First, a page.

therefore of your manufacturing resources,
dependent as It Is upon a protective tariff, Is
of the highest Interest to every citizen of a
community that combines agriculture and .
manufactures sntl has the necessary eondi
lons for attaining au Ideal prosperity. I
cau remember myself, and I am
not an old man, the time when In
my native State of Pennsylvania Oovernor
Bit iter was laughed at for saying lhat the
day would come when Pennsylvania would
not be able to supply breadstuff* aud pro 1
visions Co the miners In her mountain. H nd
factories in her towns, yet that day c inn* '
long ago and Pennsylvania, the first wheal 1
State in the Criion as late as laso, depends 1
today for a large share of her bretdstuffs
upon the granaries of the West.
From the Park Blame waa driven
to the residence of Senator Harri
son, where he dined In company with i
where several gentlemen were invited to
meet him. After dinner a deputation of
Oerman American citizens called upon him
and presented him with an address, aa fol
lows: Hon. .Is- 0. Blame: The (lerman '
Americtu Republic in organization of In- i
dlanspoll* has delegated the undersigned to
expre-s to you Iheir confidence and esteem
In the Identity of your public life with
the rise and progress of our country aud our
tarty. the eminent services you have 1
rendered to both are matters of history and '
make our duty ns pleasant as It is honorable.
Your election tothe Presidency will honor
our country and our party. Inspired by the
love of liberty snd free government we left
the land of our fathers to find a new home
In the Republic, and looking toward He
welfare of the nation, we have no interests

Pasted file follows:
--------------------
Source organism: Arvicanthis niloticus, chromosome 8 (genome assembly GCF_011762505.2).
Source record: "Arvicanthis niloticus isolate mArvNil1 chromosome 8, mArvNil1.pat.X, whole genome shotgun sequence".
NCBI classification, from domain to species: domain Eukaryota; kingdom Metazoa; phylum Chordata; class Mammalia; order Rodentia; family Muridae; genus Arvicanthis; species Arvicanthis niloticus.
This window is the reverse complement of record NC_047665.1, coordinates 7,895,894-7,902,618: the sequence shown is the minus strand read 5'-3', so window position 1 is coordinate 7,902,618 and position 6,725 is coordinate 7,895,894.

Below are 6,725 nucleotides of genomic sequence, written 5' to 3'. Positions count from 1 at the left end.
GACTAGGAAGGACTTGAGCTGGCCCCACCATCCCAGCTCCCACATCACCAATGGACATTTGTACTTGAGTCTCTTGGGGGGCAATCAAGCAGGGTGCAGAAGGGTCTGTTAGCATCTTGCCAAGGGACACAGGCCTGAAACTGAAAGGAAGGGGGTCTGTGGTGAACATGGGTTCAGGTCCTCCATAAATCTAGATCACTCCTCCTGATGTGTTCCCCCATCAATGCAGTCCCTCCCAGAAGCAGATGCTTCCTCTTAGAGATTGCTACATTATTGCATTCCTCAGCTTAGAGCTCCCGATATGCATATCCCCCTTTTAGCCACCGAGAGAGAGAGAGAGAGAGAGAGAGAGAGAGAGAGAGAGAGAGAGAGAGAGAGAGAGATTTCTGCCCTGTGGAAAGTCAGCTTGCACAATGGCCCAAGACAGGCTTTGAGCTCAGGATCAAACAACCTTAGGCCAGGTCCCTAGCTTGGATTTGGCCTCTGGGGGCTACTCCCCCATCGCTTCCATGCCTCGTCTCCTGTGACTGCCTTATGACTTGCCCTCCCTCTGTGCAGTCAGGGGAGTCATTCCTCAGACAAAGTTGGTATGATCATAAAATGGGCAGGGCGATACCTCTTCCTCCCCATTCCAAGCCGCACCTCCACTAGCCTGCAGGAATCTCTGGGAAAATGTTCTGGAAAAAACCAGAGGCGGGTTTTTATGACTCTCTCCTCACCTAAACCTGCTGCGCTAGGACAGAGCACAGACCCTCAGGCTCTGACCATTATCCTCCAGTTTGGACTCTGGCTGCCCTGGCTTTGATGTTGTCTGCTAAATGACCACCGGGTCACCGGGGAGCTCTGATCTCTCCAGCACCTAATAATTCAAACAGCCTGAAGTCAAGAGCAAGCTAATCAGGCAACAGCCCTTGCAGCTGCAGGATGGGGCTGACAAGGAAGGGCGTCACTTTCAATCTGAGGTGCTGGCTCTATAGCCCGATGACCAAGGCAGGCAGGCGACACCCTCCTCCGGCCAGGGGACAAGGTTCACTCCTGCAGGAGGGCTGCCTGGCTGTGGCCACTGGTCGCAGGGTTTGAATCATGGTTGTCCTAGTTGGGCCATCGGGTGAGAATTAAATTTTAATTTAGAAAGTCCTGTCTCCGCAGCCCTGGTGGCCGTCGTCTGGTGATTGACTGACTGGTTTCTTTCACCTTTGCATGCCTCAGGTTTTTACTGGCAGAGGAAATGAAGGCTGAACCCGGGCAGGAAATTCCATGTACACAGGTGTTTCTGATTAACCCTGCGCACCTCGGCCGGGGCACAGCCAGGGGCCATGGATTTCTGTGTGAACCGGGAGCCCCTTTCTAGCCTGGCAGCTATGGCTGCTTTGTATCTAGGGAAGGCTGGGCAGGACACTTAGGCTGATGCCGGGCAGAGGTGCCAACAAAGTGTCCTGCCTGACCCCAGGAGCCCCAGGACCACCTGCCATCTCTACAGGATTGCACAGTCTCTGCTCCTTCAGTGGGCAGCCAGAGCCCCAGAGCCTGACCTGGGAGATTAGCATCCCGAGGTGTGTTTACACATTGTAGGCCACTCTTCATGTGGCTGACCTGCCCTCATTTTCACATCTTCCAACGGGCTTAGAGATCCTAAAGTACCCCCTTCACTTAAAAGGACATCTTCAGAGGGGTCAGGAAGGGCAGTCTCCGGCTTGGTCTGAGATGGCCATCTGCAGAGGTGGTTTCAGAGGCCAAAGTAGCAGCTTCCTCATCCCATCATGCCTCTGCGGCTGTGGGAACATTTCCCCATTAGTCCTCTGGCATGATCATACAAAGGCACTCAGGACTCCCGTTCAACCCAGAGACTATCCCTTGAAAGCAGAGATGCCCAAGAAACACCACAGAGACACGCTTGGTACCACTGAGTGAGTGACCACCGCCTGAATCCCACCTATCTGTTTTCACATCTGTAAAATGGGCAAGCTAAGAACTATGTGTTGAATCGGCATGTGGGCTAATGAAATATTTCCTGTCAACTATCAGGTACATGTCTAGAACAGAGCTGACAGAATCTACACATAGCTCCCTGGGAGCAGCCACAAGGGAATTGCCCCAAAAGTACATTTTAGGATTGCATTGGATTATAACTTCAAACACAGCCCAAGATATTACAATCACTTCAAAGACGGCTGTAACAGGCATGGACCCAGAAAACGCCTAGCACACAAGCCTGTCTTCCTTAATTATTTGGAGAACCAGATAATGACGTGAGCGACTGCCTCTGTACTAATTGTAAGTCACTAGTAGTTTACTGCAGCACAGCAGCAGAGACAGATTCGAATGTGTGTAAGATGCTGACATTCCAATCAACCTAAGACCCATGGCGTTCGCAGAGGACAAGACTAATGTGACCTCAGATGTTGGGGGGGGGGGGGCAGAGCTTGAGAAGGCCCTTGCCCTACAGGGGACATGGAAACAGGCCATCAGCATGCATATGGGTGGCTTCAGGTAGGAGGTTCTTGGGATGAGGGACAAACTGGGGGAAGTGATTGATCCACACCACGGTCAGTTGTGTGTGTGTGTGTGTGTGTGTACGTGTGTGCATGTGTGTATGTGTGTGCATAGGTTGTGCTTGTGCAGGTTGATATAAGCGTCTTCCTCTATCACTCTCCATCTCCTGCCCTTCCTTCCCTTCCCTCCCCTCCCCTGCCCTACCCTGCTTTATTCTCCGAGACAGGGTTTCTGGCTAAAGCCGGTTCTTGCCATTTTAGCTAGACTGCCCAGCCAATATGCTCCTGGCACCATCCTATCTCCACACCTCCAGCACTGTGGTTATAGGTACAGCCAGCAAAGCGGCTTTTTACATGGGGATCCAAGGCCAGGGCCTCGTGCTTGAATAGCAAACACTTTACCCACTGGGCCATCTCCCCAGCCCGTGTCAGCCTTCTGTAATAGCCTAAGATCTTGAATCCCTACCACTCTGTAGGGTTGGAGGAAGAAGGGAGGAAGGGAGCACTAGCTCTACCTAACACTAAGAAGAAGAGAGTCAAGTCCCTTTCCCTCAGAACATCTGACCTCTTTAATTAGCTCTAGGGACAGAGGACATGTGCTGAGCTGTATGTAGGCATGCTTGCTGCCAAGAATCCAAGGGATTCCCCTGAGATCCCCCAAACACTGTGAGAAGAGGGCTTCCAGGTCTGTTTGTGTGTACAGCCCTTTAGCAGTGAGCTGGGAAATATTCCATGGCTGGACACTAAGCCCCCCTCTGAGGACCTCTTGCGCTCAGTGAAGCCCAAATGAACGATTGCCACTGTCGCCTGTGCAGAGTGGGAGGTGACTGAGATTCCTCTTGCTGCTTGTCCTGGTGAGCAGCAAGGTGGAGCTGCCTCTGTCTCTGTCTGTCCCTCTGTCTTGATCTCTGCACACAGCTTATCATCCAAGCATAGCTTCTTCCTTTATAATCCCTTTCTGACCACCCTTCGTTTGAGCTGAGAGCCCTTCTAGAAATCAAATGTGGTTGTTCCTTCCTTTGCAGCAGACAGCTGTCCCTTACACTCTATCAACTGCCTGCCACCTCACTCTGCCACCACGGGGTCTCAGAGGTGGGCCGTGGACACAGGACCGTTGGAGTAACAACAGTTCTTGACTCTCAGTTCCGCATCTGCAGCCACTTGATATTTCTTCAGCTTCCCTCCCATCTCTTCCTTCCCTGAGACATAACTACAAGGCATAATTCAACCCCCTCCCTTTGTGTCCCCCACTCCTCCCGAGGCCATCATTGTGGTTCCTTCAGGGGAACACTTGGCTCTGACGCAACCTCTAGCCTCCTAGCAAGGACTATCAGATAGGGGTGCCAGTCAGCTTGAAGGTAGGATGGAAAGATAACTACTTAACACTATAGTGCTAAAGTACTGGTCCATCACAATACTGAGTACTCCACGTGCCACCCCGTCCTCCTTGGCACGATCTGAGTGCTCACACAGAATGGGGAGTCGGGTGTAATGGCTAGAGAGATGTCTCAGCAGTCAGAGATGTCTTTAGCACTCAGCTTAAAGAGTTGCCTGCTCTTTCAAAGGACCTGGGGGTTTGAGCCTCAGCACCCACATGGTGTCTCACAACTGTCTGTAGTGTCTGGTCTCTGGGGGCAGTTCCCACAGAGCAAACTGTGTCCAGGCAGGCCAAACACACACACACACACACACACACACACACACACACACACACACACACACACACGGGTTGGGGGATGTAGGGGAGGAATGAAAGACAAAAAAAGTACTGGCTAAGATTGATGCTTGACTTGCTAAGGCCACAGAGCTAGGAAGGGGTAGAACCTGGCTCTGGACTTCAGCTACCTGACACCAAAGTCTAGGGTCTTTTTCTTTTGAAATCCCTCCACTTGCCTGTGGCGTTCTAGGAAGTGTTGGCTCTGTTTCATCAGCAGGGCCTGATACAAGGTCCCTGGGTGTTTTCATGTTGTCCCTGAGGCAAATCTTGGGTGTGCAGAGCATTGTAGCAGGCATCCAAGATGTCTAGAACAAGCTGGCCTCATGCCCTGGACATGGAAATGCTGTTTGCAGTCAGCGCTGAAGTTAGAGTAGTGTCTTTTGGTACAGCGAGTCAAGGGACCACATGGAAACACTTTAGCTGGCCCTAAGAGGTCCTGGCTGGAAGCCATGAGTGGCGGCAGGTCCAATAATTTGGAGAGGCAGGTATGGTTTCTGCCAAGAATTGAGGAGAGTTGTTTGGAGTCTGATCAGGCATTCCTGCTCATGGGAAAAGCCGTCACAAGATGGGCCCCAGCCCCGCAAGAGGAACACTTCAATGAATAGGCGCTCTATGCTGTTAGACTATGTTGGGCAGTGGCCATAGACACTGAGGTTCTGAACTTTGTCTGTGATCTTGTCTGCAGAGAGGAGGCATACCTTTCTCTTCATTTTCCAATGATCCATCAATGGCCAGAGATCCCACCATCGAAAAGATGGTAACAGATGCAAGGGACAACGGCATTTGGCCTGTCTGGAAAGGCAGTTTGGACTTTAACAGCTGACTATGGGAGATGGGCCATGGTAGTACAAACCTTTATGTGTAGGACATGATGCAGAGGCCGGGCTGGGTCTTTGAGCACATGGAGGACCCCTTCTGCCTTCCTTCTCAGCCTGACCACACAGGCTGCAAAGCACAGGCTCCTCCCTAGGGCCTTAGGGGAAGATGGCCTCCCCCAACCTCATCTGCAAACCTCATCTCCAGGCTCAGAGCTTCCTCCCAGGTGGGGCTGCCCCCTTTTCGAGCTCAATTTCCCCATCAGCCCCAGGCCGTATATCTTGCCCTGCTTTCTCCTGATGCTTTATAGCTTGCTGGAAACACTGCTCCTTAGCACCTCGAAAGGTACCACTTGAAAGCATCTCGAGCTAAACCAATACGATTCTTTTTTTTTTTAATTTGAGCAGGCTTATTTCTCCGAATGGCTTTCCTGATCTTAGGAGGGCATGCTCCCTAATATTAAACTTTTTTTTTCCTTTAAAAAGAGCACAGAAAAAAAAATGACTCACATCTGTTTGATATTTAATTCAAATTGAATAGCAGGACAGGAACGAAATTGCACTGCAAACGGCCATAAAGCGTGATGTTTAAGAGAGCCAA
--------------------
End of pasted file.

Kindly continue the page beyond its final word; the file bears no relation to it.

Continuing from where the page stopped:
other than American citizens. Look
ing over the pages nf history we
find the Republic in party to have been
the party of llbery and progress, aud we
trust it to tie the aame in the future. ITpon
tloe pages we find your name and thnl of
the gallant Ucneral Logan Inscribed with
golden letters, and we feel thst as heretofore
ao you will In the future do honor tn the
country. Please accept this document
aa a token of our appreciation and
an endorsement of yonr life, character
and public services. We welcome you
to the capital of our great Htate.
A ■-•»d Naffaeatlaa.
St. Loci*. Oct. '21- Steps are being taken
by interested parties to induce the National
Wool Growers A«aoclation and the National
Tanner- Convention to hold their annual
meetings here at the same time the great
cattle convention Is to tie held next month.
It la stated thst the turners are especially In
terested in reforming ihe system of brand
fug cattle, as the one vow la use greatly Im
pairs the value of hides, and It fa thought
ihst if the two Interests can be brought to
cether, some plan cm be devised to pr< ■
tact the hides from the deep •ears now made
by branding Irons and tearing by berhed
Raaalaa Justice.
St. Prrßnsßi-Ro o«t. 21.—The court mar
Hal In the case of the prisoners who took
part lv the ami Jewish riots at Kunarvln In
June has sentenced eleven to imprisonment
for period* varying from twelve tn twenty
years at hard labor lor manslaughter, twen
ty seven to period* varying from one lo
three years for robbery and alxtcen lo
shorter period*, (tne prisoner was banished
lo Siberia and eleven acquitted
Boston, Oct 21— The American Miaalon
arv Association began lis annua] session at
ISMaI today In the Tabernacle Church,
where the first foreign missionaries met in
I*l2. The Treasurers report showed the re